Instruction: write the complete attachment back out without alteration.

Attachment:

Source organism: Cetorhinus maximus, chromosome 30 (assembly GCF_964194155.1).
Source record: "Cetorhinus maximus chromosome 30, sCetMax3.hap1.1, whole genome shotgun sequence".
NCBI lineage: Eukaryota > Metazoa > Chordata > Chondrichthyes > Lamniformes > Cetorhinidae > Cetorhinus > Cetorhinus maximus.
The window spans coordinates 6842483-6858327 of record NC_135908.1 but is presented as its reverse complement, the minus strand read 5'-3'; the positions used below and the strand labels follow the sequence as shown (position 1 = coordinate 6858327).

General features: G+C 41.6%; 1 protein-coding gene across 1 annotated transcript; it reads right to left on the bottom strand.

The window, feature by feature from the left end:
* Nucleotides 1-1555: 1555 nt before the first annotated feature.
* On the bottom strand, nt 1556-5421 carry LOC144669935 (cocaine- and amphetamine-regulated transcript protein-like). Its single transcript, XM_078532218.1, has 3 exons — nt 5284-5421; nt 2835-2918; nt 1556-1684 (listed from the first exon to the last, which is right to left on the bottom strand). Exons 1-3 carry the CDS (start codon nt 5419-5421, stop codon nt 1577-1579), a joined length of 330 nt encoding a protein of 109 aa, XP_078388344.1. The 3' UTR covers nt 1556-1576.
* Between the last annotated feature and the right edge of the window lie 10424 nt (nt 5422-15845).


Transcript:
Source organism: Cetorhinus maximus, chromosome 30 (assembly GCF_964194155.1).
Source record: "Cetorhinus maximus chromosome 30, sCetMax3.hap1.1, whole genome shotgun sequence".
NCBI lineage: Eukaryota > Metazoa > Chordata > Chondrichthyes > Lamniformes > Cetorhinidae > Cetorhinus > Cetorhinus maximus.
The window spans coordinates 6842483-6858327 of record NC_135908.1 but is presented as its reverse complement, the minus strand read 5'-3'; the positions used below and the strand labels follow the sequence as shown (position 1 = coordinate 6858327).

General features: G+C 41.6%; 1 protein-coding gene across 1 annotated transcript; it reads right to left on the bottom strand.

The window, feature by feature from the left end:
* Nucleotides 1-1555: 1555 nt before the first annotated feature.
* On the bottom strand, nt 1556-5421 carry LOC144669935 (cocaine- and amphetamine-regulated transcript protein-like). Its single transcript, XM_078532218.1, has 3 exons — nt 5284-5421; nt 2835-2918; nt 1556-1684 (listed from the first exon to the last, which is right to left on the bottom strand). Exons 1-3 carry the CDS (start codon nt 5419-5421, stop codon nt 1577-1579), a joined length of 330 nt encoding a protein of 109 aa, XP_078388344.1. The 3' UTR covers nt 1556-1576.
* Between the last annotated feature and the right edge of the window lie 10424 nt (nt 5422-15845).